Getting to Know Ametrine
Empire Pawn of Nassau Inc
Gold Jewelry, Antique Jewelry, JEWELRY BUYERS
From Empire Pawn of Nassau, Inc. of East Meadow, NY
One of rarest and most beautiful of the gemstones is ametrine, a bi-color combination of amethyst and citrine quartz. Read some interesting facts about the history and lore of ametrine, courtesy of the Gemological Institute of America.
People have used quartz in jewelry for thousands of years. When quartz displays the colors of amethyst and citrine in a single gem, the material is called ametrine or amethyst-citrine. The contrasting colors give it an intriguing appearance, and because the color zoning effect is natural, no two ametrines will ever be exactly the same.
Fine ametrine shows medium dark to moderately strong orange, and vivid to strong purple or violetish purple. Larger gems, usually those over five carats, tend to show the most intensely saturated hues.
Ametrine is popular among artistic gem cutters and carvers who play with the colors, creating landscapes in the stone. Cutters sometimes fashion ametrines as mixed cuts or brilliant cuts and use internal reflections to mingle the amethyst and citrine colors. Ametrine is also popular in free-form or fantasy cuts. Ametrine is often cut as a rectangular step cut because this style nicely displays the bi-color effect. Dealers look for an attractive half-and-half distribution of each color, with a sharp boundary between the two colors at the center of the fashioned gemstone.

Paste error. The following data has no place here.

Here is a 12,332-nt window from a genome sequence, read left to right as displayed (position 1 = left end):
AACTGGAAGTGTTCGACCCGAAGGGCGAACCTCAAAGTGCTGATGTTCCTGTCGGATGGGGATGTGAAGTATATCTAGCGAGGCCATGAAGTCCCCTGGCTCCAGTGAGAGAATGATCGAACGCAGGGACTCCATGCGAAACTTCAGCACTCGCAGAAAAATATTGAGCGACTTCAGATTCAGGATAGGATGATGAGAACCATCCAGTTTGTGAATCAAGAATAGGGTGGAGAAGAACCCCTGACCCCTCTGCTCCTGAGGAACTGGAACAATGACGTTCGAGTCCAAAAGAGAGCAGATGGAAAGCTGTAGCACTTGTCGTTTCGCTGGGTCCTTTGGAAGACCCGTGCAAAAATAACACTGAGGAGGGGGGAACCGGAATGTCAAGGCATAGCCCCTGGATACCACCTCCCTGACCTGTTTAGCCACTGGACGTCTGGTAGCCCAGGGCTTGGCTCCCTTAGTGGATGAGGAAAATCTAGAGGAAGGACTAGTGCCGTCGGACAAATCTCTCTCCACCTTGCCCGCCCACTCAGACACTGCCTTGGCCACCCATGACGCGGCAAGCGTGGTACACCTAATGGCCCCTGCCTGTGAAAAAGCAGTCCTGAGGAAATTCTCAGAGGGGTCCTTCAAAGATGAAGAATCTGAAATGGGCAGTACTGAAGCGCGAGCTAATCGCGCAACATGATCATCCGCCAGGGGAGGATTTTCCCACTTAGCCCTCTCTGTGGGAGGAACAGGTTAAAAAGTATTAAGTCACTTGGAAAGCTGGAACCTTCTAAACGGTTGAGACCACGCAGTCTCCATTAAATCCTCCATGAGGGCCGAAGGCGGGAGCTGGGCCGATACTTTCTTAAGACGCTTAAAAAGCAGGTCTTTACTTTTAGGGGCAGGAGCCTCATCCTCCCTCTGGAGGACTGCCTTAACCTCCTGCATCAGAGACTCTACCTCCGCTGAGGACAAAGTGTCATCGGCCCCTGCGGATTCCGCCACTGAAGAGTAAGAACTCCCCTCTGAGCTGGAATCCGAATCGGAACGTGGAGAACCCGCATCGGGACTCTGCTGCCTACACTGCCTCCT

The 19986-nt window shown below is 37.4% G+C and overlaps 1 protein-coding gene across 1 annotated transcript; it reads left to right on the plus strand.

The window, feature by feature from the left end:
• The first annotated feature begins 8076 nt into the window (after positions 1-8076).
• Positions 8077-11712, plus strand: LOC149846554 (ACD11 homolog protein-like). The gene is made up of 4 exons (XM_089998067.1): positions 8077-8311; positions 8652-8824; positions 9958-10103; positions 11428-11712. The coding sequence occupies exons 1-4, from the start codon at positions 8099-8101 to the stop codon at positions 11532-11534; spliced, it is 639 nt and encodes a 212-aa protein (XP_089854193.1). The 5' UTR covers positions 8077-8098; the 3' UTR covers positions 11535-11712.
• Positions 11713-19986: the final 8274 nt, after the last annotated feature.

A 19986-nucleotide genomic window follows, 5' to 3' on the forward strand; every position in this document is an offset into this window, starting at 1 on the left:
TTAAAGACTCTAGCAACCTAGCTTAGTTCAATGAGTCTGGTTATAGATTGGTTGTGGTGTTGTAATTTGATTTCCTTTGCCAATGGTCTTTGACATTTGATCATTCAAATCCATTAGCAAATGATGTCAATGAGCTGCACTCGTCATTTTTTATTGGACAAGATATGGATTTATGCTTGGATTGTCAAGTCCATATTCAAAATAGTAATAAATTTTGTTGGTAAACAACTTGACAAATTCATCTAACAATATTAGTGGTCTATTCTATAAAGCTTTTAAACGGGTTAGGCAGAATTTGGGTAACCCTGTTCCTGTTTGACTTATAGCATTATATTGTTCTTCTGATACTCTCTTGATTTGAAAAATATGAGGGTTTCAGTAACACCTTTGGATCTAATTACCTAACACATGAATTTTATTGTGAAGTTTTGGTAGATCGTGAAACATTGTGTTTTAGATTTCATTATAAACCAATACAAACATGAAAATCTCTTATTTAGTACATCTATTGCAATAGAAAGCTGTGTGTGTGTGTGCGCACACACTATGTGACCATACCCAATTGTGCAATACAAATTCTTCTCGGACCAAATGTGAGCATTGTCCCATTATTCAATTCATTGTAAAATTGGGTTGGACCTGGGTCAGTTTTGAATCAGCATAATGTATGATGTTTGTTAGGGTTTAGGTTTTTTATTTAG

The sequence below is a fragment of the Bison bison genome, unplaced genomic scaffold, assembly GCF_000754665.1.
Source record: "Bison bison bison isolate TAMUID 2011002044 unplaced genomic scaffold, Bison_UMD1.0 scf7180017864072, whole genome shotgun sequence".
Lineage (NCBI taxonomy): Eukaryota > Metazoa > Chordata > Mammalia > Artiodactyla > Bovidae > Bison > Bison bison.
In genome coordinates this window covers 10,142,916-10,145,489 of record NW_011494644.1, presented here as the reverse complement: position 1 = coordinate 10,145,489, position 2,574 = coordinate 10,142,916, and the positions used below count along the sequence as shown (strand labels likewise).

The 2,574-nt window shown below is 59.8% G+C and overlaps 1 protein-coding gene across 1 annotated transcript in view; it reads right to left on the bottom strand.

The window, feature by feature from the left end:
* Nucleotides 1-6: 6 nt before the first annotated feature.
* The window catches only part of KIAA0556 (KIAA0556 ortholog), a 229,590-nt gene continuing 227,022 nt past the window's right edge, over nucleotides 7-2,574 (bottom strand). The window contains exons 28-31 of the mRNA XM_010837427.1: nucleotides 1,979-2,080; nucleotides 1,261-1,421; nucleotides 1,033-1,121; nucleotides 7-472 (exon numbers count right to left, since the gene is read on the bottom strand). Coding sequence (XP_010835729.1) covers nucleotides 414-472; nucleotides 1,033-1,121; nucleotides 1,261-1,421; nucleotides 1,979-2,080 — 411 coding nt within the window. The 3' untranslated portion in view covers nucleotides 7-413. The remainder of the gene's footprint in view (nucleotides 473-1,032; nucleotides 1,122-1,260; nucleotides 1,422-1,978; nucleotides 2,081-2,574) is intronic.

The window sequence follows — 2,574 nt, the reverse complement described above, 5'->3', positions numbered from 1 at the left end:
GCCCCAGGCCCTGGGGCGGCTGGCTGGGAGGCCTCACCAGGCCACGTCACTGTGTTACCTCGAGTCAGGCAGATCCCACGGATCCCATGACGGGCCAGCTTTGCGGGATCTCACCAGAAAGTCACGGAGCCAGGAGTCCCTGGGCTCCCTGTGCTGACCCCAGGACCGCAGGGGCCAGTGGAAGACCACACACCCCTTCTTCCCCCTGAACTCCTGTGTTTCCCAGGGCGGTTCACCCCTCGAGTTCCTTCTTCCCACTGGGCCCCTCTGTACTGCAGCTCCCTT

Only one source
Ametrine’s only commercial source is the Anahi mine in Bolivia, a deposit in eastern Bolivia, close to the Brazilian border. Legend has it that a Spanish conquistador discovered the mine’s location in the 1600s and introduced the gem to Europeans when he presented several specimens to his queen. The mine had been given to him as a dowry when he married a native princess named Anahi.
After that, the mine was lost for more than three centuries. Rediscovered in the 1960s, the mine’s ametrine began appearing on the market again during the 1970s. Today the mine, named Anahi for the legendary princess, also produces natural amethyst and citrine.
The Anahi mine area is remote. Travel to and from the mine is limited to a flight in a small airplane or by a combination of roads and boats. Supplies and mine production move by boat. Knowing this, it’s understandable that the mine’s location was lost for centuries, and today ametrine is one of the rarest and most beautiful of all quartz gemstones.
Some people believe that ametrine, like other gems, contains special healing powers. It is said that ametrine is very helpful in treating depression and promoting inner peace and tranquility. Some believe that since it contains the powers of amethyst and citrine in one stone, it is a very powerful money stone as well as an excellent conduit to higher psychic awareness and spiritual enlightenment.
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